Heavy raindrops pelted Sherlie Christophe's tent one night in a Port-au-Prince, Haiti displacement camp two months after a 7.0 earthquake rocked the island. Without warning, the tattered scrap of a door to Christophe's makeshift home fluttered open. A man seeking refuge from the spring storm wanted in.
In a Skype interview via a translator, Christophe described to The Huffington Post how the man raped her within the proverbial confines of a camp that she said lacked security and adequate shelter following the January 2010 earthquake.
Her experience was just one example of the atmosphere of sexual assault, violence, poverty and fear prevalent at some 1,000 post-quake displacement camps -- where half a million people are still living in tents and lean-tos.
As a result of her experience, Christophe became one of many women to start fighting sexual violence -- cutting incidences of rape in half in some camps.
Christophe, then 18 years old, eventually become a volunteer for Commission of Women Victims for Victims, or KOFAVIV by its Creole acronym, a nonprofit organization founded by and for rape survivors to fight sexual abuse in Haiti. Last year, KOFAVIV had 640 registered cases of sexual violence in displacement camps. This year, 350 were reported, according to the nonprofit.
The organization provides medical and legal services for women in the camps "living under a tent without dignity," Marie Eramith Delva, co-founder of KOFAVIV, told Huffington Post on Skype via a translator.
Christophe said her rape was committed by a prisoner who was freed when the island's infrastructure collapsed after the disaster. But her experience, she said, is overshadowed by the horrors she witnessed being committed against children.
"If a man can rape a baby, this is something we must question deeply," she said, referring to instances she witnessed in which an older man raped a young child.
Sexual violence has long been a crisis in Haiti -- often used as a "political weapon" -- the Associated Press reports. After Jean-Bertrand Aristide, the first democratically elected president, was unseated, his opposition assassinated his male supporters and raped their wives and daughters, according to the Associated Press.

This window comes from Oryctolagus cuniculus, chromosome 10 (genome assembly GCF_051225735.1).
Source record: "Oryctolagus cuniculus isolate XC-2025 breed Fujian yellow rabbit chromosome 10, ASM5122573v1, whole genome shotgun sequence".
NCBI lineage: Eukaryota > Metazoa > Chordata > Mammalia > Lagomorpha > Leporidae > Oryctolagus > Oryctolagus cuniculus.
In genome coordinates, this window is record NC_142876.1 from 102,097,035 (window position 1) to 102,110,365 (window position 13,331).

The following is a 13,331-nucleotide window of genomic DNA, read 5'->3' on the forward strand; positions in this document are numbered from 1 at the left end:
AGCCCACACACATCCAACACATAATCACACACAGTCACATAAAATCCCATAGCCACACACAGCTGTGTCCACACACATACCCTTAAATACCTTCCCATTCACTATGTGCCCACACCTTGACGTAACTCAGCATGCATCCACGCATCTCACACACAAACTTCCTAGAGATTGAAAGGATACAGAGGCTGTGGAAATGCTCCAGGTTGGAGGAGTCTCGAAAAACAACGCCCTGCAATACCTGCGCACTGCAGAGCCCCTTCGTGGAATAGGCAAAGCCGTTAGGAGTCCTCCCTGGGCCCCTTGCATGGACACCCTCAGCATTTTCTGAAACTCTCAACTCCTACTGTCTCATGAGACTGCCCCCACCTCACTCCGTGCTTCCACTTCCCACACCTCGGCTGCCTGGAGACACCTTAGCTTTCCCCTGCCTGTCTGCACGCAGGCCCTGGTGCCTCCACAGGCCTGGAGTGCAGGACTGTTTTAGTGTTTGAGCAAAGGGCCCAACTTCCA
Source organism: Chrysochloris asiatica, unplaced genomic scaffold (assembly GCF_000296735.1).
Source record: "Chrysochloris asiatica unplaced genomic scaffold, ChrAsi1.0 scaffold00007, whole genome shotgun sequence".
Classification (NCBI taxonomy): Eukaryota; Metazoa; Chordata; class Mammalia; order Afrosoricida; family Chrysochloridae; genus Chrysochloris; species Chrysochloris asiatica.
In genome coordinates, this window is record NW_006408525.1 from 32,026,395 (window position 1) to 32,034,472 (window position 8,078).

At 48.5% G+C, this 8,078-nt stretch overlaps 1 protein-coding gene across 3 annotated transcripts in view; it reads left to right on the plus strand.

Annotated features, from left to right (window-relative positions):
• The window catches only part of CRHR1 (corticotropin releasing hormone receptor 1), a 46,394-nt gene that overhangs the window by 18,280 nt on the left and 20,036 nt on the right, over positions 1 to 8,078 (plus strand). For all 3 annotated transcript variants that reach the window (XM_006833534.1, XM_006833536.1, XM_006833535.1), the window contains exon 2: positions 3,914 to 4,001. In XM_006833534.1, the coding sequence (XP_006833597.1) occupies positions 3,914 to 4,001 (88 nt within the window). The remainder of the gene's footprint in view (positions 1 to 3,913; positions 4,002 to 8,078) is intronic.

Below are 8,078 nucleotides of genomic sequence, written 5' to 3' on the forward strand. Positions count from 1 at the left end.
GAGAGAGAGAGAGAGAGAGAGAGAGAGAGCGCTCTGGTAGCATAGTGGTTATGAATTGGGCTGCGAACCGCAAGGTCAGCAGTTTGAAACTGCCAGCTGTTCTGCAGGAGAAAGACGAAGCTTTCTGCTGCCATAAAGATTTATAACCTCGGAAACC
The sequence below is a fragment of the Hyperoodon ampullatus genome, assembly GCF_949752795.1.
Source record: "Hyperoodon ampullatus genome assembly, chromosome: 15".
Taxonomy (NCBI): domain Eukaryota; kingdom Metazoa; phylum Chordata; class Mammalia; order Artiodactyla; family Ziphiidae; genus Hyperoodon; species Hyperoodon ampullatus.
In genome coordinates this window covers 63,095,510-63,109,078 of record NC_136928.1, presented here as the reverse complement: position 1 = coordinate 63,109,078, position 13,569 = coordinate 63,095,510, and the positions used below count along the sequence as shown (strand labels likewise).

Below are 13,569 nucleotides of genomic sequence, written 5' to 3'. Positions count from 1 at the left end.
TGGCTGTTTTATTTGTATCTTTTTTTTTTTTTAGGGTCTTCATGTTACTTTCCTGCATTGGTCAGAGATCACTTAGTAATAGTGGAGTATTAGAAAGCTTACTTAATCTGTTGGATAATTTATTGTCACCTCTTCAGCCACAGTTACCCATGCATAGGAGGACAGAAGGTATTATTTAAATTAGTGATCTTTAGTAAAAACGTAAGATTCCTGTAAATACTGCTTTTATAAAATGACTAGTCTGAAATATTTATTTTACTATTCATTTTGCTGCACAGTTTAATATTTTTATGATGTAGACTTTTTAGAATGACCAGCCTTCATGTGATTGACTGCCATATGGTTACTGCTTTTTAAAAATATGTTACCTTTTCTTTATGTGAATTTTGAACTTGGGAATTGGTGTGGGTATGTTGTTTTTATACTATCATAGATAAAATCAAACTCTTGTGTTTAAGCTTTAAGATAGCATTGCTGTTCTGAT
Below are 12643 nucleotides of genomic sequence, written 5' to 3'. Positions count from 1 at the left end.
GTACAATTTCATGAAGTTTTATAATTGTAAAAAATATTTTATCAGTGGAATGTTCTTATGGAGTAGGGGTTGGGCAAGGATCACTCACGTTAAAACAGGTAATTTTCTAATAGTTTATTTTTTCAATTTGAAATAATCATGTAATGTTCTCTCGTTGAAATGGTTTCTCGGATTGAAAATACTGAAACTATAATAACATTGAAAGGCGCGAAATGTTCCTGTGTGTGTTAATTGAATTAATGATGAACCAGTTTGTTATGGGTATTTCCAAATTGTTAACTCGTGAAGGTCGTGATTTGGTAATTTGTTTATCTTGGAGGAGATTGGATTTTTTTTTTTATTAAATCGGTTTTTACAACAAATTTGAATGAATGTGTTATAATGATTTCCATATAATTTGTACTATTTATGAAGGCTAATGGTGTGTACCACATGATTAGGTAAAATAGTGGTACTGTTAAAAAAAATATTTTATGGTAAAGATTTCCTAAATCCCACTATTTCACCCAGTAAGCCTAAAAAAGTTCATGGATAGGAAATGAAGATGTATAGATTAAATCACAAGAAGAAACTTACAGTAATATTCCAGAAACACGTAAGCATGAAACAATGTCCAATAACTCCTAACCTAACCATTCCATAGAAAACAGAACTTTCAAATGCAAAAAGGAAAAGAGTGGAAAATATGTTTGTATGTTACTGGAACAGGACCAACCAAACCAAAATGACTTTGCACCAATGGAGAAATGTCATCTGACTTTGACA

As the Haitian government faced review of its human rights record by the U.N. this past October, KOFAVIV and other organizations demanded a focus on protection and security for women and girls.
"Since the earthquake, Haitian women and girls in the displacement camps have faced an epidemic of rape. They have lived without adequate security, lighting, shelter or privacy," MADRE, KOFAVIV's partner organization, said in a statement.
The statement quoted Lisa Davis, MADRE Human Rights advocacy director and clinical professor of law for the International Women's Human Rights Clinic at CUNY School of Law, as saying:
The review of the human rights record of the Haitian government is an invaluable opportunity to mobilize governments to stand up for Haitian women's rights. The decision of the IACHR [Inter-American Commission on Human Rights] gave us the blueprint we need. Now the donor states present at the UN must provide the funding to enable the Haitian government to implement these steps.
KOFAVIV was founded in 2004 and set up services in 22 camps after the earthquake to respond to the rise in sexual violence. The organization provides medical, legal and psychological support services to victims.
Christophe, whose mother died in the earthquake and whose father died years before, said that she eventually moved to a second camp and turned to prostitution. She had no family, money or anyone to turn to. In a fortunate twist, someone from KOFAVIV reached out to her and asked her to be part of the volunteer organization.
She and other volunteers monitor the camp and have an alert hotline and frontline sms system to notify authorities of abuse. Trained psychologists volunteer their time and accompany women to the doctor, ensuring they're checked within 72 hours of being raped. Lawyers also volunteer their services in navigating the process of bringing charges against an attacker.
The nonprofit additionally provides young women with skills in making dresses and jewelry and teaches them to sell goods to raise money to help other abuse victims.
Christophe shared her crafts through her webcam, holding up a tie-dyed purple dress and wooden beaded necklace, twirling around giggling. She proudly said she learned to make these items through her rehabilitation program.
KOFAVIV relies largely on donations and receives funding from organizations such as the Global Fund for Children, which provides community programs for vulnerable children.
Delva said the reality for women and girls in Haiti is grim, but that she is hopeful about the progress they have made thus far.
"I am a former victim also," Delva said through her translator. "I was living in camps and this is my motivation. I am so proud."
If KOFAVIV's work inspires you, visit the organization's website to see how you can contribute to its mission.